President Joe Biden has led a minute’s silence to honour America’s coronavirus victims after the country became the first to record more than half a million deaths.
As 500 lit candles lined the White House steps to commemorate the dead, a military band played Amazing Grace and the president made his emotional remarks.
“Today we mark a truly grim, heartbreaking milestone – 500,071 dead. That’s more Americans who have died in one year in this pandemic than in World War One, World War Two and the Vietnam War combined,” he said.
“But as we acknowledge the scale of this mass death in America, we remember each person and the life they lived. They’re people we knew.”
There have now been 500,201 COVID-related fatalities in the country as of 2am, and more than 28 million people have been infected, according to the Johns Hopkins coronavirus tracker.
Mr Biden was joined by First Lady Jill Biden, Vice President Kamala Harris and her husband Doug Emhoff, who bowed their heads solemnly as they observed a minute of silence.
The president also urged Americans to set aside their differences, saying: “We must end the politics and misinformation that has divided families, communities and the country, and has cost too many lives already. It’s not Democrats and Republicans who are dying from the virus. It’s our fellow Americans.
“We have to fight this together as one people, as the United States of America.”
Mr Biden has ordered the nation’s flag to be flown at half-mast at the White House, on all public buildings and grounds, and at military posts and naval stations until sunset on Friday.
Brazil has the second-highest number of coronavirus deaths globally with about 250,000.
The fact the US leads the world in both death and infection numbers reflected poor planning by the Trump administration, President Biden has previously said.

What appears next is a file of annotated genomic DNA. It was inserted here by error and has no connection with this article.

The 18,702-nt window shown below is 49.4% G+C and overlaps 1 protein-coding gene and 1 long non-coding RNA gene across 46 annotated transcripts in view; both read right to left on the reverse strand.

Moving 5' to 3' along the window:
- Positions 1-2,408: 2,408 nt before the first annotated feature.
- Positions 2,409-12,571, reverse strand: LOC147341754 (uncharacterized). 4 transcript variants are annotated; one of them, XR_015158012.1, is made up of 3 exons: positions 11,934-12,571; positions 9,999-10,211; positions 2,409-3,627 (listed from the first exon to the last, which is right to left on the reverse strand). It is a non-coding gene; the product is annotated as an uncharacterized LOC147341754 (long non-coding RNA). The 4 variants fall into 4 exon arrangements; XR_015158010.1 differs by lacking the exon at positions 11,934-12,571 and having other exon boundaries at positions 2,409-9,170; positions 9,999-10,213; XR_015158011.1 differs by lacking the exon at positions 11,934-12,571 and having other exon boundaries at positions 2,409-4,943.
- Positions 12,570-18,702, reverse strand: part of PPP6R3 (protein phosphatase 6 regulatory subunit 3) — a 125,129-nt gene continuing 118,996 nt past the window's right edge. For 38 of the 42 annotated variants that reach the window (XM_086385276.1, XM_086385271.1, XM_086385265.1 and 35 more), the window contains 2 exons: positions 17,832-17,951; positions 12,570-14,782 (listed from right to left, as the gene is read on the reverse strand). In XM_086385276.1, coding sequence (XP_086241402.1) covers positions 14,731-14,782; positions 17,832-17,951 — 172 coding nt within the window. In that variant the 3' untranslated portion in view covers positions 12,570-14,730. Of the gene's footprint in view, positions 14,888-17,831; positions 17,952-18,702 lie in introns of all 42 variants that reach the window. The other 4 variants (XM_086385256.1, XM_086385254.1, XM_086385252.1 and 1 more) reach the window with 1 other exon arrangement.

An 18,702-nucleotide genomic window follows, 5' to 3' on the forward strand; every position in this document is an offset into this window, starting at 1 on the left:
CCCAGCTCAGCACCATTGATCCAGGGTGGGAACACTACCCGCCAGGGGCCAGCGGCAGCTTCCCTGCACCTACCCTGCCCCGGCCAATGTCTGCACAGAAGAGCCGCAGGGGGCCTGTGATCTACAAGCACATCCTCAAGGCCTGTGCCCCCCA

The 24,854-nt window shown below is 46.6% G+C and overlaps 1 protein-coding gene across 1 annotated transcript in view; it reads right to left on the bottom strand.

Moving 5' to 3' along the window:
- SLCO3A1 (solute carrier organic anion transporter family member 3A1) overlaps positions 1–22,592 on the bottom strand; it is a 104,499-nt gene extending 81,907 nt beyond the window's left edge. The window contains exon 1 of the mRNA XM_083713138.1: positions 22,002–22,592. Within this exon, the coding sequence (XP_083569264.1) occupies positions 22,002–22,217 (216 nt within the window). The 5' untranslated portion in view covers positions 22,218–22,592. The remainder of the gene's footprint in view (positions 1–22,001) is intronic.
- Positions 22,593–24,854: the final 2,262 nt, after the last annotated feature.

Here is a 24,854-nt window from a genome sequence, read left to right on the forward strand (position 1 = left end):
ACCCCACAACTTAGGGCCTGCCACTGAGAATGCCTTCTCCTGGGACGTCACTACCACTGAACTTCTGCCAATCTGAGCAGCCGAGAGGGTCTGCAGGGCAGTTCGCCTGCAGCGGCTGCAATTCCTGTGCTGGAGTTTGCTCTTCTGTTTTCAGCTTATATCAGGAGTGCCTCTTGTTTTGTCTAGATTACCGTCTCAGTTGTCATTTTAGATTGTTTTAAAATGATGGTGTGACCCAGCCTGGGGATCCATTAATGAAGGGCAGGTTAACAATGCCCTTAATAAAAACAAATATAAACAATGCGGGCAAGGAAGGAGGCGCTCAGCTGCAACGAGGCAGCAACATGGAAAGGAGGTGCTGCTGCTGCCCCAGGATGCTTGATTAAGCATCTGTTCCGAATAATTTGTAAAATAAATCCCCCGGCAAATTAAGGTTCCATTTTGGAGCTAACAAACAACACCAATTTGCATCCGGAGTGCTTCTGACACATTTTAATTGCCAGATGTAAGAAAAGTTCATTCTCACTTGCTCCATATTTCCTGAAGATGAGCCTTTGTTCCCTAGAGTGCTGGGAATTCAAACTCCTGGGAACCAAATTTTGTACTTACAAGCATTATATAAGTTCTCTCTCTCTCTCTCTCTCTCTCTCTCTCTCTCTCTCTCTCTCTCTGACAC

Confirming the US had bought enough doses “to vaccinate all Americans”, he accused Mr Trump of failing to manage the vaccine rollout.
“While scientists did their job in discovering vaccines in record time, my predecessor – I’ll be very blunt about it – did not do his job in getting ready for the massive challenge of vaccinating hundreds of millions,” he said.
In December, the US’s average daily deaths linked to COVID-19 touched 2,276 with one daily total exceeding the 2,977 people who lost their lives in the 9/11 terror attacks.
Indigenous Americans are the worst-affected racial group as a percentage of population, recording almost 211 deaths per 100,000 people, Statista said.
Despite Mr Biden’s criticisms, there is cause for hope in the vaccine rollout, with official statistics saying about 64 million jabs had so far been given.
That puts the US on course to exceed the president’s stated target of 100m doses in his government’s first 100 days, though progress was hampered by the recent freezing weather.
And case numbers are also dropping – down to around 100,000 per day this month from 250,000 in January.
It is a far cry from Mr Trump’s optimistic prediction last April, that, even if it did nothing, the US would lose 50,000 to 60,000 people to the virus.